Monday, May 6, 2013
Playing Around with Value Studies
well if youre from the midatlantic you know that today makes about the third week of drizzle, in and out clouds, and generally crappy plein air painting weather! so after getting depressed, muttering under my breath, cleaning brushes, and making a cool wet canvas carrier for the inside of my SUV, i painted. what did i paint? value studies of one of my fave painters colin page, from maine. i turned some of his images into black and white and then painted them. the two boats and truck are from his and i did one of my key west paintings (bottom right)to see if i could improve the value patterns.
i suggest doing this with one of your favorite painters to see how they form their value patterns. turn a painting you like into black and white on your computer and copy it. its the 21st version of standing in a museum and copying a painting from one of the old masters.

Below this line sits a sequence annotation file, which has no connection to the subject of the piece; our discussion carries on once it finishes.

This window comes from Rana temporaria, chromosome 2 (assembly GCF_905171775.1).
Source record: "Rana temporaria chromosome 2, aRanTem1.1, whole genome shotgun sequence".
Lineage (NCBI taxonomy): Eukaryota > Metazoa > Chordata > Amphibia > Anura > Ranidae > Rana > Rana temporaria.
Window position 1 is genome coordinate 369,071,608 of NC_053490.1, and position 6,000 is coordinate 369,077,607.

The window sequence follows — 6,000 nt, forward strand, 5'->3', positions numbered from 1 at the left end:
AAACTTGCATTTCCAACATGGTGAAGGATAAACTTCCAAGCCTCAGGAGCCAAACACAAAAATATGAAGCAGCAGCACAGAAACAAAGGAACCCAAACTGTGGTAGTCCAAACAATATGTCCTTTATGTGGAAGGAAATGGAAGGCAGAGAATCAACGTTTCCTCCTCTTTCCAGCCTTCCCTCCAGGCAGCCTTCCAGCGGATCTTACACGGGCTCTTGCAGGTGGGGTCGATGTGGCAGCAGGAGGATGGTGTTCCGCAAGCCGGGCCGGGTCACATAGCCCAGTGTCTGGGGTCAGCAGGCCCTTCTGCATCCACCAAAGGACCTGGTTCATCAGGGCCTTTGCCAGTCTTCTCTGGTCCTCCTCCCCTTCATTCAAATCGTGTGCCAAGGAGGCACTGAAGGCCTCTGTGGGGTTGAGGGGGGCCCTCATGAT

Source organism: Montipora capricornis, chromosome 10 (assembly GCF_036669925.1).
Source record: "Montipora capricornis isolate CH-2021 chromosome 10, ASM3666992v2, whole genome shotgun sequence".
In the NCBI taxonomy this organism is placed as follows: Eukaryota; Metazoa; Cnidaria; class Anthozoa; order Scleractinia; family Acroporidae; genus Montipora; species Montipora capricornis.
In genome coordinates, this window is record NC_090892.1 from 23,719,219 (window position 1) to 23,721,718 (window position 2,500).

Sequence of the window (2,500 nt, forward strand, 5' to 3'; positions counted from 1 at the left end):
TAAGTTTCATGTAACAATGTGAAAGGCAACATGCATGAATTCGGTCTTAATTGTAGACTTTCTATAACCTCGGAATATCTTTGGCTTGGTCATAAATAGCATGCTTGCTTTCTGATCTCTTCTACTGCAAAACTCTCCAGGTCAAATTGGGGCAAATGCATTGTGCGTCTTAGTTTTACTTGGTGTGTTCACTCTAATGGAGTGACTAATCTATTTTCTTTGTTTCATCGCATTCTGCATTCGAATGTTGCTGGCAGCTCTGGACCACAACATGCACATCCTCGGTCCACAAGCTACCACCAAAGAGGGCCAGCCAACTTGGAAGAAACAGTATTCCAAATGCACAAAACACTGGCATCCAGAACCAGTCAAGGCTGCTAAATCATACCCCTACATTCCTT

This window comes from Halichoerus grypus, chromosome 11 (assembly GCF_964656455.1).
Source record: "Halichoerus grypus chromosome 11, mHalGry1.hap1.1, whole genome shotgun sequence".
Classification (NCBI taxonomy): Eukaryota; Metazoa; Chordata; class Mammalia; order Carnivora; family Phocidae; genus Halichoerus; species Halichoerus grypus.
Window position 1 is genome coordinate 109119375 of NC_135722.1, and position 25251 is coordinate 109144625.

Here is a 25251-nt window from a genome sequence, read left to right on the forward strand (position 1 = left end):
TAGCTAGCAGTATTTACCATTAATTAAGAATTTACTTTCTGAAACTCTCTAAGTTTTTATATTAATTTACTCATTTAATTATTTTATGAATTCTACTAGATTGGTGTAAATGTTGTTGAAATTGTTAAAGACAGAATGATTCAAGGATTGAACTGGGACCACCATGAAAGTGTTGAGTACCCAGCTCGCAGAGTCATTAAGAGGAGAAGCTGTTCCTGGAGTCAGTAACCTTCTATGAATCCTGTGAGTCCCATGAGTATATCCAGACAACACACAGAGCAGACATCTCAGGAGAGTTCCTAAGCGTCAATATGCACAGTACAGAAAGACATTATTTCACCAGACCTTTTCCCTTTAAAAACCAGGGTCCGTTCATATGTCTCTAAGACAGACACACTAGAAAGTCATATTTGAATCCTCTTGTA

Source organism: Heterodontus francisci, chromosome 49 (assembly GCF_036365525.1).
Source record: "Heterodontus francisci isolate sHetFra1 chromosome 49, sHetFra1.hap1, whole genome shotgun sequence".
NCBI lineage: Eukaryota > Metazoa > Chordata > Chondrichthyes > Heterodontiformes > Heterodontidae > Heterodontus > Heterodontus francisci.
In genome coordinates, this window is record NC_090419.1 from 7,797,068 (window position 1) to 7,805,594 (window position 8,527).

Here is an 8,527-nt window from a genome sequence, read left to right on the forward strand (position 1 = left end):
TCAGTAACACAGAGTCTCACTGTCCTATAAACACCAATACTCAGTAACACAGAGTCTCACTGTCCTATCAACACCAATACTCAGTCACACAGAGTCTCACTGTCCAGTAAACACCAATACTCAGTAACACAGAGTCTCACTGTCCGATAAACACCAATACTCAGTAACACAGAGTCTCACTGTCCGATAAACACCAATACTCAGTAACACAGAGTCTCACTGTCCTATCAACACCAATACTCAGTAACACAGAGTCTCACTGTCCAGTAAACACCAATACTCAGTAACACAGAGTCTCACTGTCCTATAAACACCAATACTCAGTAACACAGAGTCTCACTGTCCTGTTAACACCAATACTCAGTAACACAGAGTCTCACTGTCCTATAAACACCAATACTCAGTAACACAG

i found from doing several of colins' that he mostly uses a very "connected" pattern. meaning that most of his large patterns are mid tones and they are pretty much connected into large masses. then there are the lights sprinkled around and maybe a few darks. he gets the variety from subtle color changes and not from lots of value changes in the masses. the rule of thumb is make something 2/3 either light, dark, or medium and split the other third between the other two unused values. learning from colins painting was good because it helps me understand why i like his painting style and to bring that very desirable quality to my work. it will do it to yours too, if you spend some of these rainy days playing with black and white paint and limiting the number of values you use. then when the sun comes out you'll be ready for color paintings with a very cohesive/graphic look to them. better than seeing another rainy day and crying in my coffee or cutting my ear off LOL